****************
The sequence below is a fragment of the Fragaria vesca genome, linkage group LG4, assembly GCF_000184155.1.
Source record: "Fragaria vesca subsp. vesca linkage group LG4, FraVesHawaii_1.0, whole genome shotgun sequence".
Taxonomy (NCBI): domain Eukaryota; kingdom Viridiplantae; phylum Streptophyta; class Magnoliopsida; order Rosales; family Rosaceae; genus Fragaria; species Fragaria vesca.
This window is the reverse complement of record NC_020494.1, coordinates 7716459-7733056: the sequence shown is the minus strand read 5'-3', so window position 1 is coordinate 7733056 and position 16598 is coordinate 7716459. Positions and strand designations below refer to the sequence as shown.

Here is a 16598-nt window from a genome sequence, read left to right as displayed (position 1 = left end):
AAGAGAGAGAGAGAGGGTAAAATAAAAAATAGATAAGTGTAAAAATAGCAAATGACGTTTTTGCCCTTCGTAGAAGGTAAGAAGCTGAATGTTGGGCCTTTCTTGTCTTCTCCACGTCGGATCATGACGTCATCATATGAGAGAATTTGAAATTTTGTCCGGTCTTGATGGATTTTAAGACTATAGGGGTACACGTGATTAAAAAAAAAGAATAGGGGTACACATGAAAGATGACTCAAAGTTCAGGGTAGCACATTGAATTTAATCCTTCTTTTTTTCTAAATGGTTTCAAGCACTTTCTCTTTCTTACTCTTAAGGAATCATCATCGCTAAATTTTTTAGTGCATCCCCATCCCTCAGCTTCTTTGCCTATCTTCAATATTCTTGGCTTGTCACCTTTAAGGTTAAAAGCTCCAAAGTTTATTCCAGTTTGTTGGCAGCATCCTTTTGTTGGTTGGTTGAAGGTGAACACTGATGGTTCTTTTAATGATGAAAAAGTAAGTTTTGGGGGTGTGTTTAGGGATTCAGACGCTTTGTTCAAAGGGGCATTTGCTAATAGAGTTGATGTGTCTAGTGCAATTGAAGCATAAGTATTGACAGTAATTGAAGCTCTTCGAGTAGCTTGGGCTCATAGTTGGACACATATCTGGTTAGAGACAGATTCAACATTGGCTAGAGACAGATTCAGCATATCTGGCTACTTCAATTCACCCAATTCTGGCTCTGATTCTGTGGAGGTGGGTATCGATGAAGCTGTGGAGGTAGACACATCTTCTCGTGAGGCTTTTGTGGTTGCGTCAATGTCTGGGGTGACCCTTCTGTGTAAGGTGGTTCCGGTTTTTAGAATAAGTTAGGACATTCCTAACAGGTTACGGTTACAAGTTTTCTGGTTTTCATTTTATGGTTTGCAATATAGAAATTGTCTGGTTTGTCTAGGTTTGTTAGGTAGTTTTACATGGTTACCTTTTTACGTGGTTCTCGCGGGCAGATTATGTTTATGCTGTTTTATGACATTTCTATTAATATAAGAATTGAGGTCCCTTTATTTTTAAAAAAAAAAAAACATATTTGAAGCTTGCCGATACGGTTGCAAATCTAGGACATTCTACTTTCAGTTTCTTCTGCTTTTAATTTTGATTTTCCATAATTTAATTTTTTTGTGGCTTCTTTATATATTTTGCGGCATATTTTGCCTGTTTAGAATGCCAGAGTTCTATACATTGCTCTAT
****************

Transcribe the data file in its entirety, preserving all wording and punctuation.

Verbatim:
The sequence below is a fragment of the Fragaria vesca genome, linkage group LG4, assembly GCF_000184155.1.
Source record: "Fragaria vesca subsp. vesca linkage group LG4, FraVesHawaii_1.0, whole genome shotgun sequence".
Taxonomy (NCBI): domain Eukaryota; kingdom Viridiplantae; phylum Streptophyta; class Magnoliopsida; order Rosales; family Rosaceae; genus Fragaria; species Fragaria vesca.
This window is the reverse complement of record NC_020494.1, coordinates 7716459-7733056: the sequence shown is the minus strand read 5'-3', so window position 1 is coordinate 7733056 and position 16598 is coordinate 7716459. Positions and strand designations below refer to the sequence as shown.

Here is a 16598-nt window from a genome sequence, read left to right as displayed (position 1 = left end):
AAGAGAGAGAGAGAGGGTAAAATAAAAAATAGATAAGTGTAAAAATAGCAAATGACGTTTTTGCCCTTCGTAGAAGGTAAGAAGCTGAATGTTGGGCCTTTCTTGTCTTCTCCACGTCGGATCATGACGTCATCATATGAGAGAATTTGAAATTTTGTCCGGTCTTGATGGATTTTAAGACTATAGGGGTACACGTGATTAAAAAAAAAGAATAGGGGTACACATGAAAGATGACTCAAAGTTCAGGGTAGCACATTGAATTTAATCCTTCTTTTTTTCTAAATGGTTTCAAGCACTTTCTCTTTCTTACTCTTAAGGAATCATCATCGCTAAATTTTTTAGTGCATCCCCATCCCTCAGCTTCTTTGCCTATCTTCAATATTCTTGGCTTGTCACCTTTAAGGTTAAAAGCTCCAAAGTTTATTCCAGTTTGTTGGCAGCATCCTTTTGTTGGTTGGTTGAAGGTGAACACTGATGGTTCTTTTAATGATGAAAAAGTAAGTTTTGGGGGTGTGTTTAGGGATTCAGACGCTTTGTTCAAAGGGGCATTTGCTAATAGAGTTGATGTGTCTAGTGCAATTGAAGCATAAGTATTGACAGTAATTGAAGCTCTTCGAGTAGCTTGGGCTCATAGTTGGACACATATCTGGTTAGAGACAGATTCAACATTGGCTAGAGACAGATTCAGCATATCTGGCTACTTCAATTCACCCAATTCTGGCTCTGATTCTGTGGAGGTGGGTATCGATGAAGCTGTGGAGGTAGACACATCTTCTCGTGAGGCTTTTGTGGTTGCGTCAATGTCTGGGGTGACCCTTCTGTGTAAGGTGGTTCCGGTTTTTAGAATAAGTTAGGACATTCCTAACAGGTTACGGTTACAAGTTTTCTGGTTTTCATTTTATGGTTTGCAATATAGAAATTGTCTGGTTTGTCTAGGTTTGTTAGGTAGTTTTACATGGTTACCTTTTTACGTGGTTCTCGCGGGCAGATTATGTTTATGCTGTTTTATGACATTTCTATTAATATAAGAATTGAGGTCCCTTTATTTTTAAAAAAAAAAAAACATATTTGAAGCTTGCCGATACGGTTGCAAATCTAGGACATTCTACTTTCAGTTTCTTCTGCTTTTAATTTTGATTTTCCATAATTTAATTTTTTTGTGGCTTCTTTATATATTTTGCGGCATATTTTGCCTGTTTAGAATGCCAGAGTTCTATACATTGCTCTAT